The investigation, conducted in November 2010 and turned over to DODDS-Europe last March, found, among other things, that 56 of 57 seniors at Ansbach last year had transcript deficiencies. More than 20 seniors who were planning to graduate were not on track to meet graduation requirements, though all eventually did graduate, officials said. Investigators wrote in the report that “attempts to determine the cause of this situation became a focus point of the investigation,” noting “there existed a severe lack of student course planning and scheduling.” Further explanation was redacted.
Investigators also found that 40 students at Ansbach were allowed to graduate between 2007 and 2010 without meeting graduation requirements and without documentation of a formal waiver, the investigation report states. Credit shortfalls ranged from 0.5 to 4.5 credits.
A waiver may be approved for a student intending to graduate who hasn’t met DODEA’s graduation requirements, such as not maintaining a high enough grade point average or failure to earn enough credits. The principal, in consultation with the district superintendent, is authorized to approve or disapprove a graduation waiver request, according to DODDS officials. The most common waiver request, Gerry said, is for a student who’s transferred to DODDS from a stateside school where the graduation requirements were different from DODEA’s.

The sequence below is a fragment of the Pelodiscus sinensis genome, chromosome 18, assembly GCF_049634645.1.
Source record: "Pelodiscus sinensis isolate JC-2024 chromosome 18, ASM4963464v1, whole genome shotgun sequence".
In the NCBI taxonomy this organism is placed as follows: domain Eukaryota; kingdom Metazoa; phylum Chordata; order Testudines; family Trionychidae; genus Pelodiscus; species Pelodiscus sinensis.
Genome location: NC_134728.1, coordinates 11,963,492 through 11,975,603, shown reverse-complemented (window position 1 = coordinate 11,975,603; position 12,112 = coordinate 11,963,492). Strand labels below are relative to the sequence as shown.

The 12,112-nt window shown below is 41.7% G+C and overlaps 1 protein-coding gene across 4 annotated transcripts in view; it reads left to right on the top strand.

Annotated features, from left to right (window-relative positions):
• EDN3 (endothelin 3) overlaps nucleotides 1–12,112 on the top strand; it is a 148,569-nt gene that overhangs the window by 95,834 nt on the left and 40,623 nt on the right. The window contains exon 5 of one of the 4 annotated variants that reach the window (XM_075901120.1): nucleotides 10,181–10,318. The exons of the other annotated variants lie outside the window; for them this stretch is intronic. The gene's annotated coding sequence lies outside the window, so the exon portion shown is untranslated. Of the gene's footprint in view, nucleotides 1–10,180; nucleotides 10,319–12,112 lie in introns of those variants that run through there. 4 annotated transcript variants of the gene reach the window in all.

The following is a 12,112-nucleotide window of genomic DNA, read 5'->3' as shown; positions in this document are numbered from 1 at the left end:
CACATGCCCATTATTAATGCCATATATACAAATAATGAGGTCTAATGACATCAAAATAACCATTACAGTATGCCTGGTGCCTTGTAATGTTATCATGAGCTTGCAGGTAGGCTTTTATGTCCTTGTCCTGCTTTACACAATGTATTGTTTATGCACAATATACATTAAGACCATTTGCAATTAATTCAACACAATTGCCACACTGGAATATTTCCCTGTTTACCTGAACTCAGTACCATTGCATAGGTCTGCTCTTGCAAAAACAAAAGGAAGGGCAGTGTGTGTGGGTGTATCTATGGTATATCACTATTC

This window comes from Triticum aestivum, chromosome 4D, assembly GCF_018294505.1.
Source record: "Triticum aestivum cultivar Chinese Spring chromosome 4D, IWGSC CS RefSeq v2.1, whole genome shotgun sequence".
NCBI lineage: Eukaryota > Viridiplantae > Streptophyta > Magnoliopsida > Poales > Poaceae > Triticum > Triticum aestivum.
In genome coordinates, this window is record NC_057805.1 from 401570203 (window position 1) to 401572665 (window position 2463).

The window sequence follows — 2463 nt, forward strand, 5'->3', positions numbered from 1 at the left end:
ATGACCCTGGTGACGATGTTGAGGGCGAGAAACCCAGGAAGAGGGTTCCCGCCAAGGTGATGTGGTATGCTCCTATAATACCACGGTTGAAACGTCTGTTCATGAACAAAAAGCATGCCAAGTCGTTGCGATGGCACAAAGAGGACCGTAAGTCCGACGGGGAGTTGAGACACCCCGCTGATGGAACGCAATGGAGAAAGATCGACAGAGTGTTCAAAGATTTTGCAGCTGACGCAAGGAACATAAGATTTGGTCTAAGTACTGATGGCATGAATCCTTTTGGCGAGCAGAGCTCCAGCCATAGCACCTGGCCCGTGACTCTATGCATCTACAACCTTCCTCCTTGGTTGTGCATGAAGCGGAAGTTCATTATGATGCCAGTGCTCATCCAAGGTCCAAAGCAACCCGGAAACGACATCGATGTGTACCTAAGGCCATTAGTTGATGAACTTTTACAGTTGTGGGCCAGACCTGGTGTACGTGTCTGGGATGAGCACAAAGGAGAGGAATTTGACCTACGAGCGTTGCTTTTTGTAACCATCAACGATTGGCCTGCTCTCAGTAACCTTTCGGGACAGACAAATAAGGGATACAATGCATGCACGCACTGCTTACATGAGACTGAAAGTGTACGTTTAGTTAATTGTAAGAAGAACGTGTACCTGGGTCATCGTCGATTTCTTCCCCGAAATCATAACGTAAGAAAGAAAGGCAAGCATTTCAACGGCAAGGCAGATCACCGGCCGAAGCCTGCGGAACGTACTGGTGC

The concern at Ansbach wasn’t that the waivers were granted, Gerry said, but that there was no formal documentation of the decision.
“We had to rely on individual memory, incomplete notes,” he said. “From an administrator’s point of view, I should be able to look at a student’s record and reconstruct and understand why we are where we are today.”
The report also found 69 instances in which students were given double credit for repeating a conditioning course, an elective physical education class that is not identified as a repeatable course by DODEA. Other errors included giving students credit hours for participating in a summer hire jobs program and awarding high school credit for middle school courses that don’t qualify for such credit.
To ensure similar mistakes aren’t being made in other schools, DODDS-Europe has assigned five small teams of administrators and information technology specialists to examine seniors’ academic records at all 27 high schools in Europe, Purtiman said.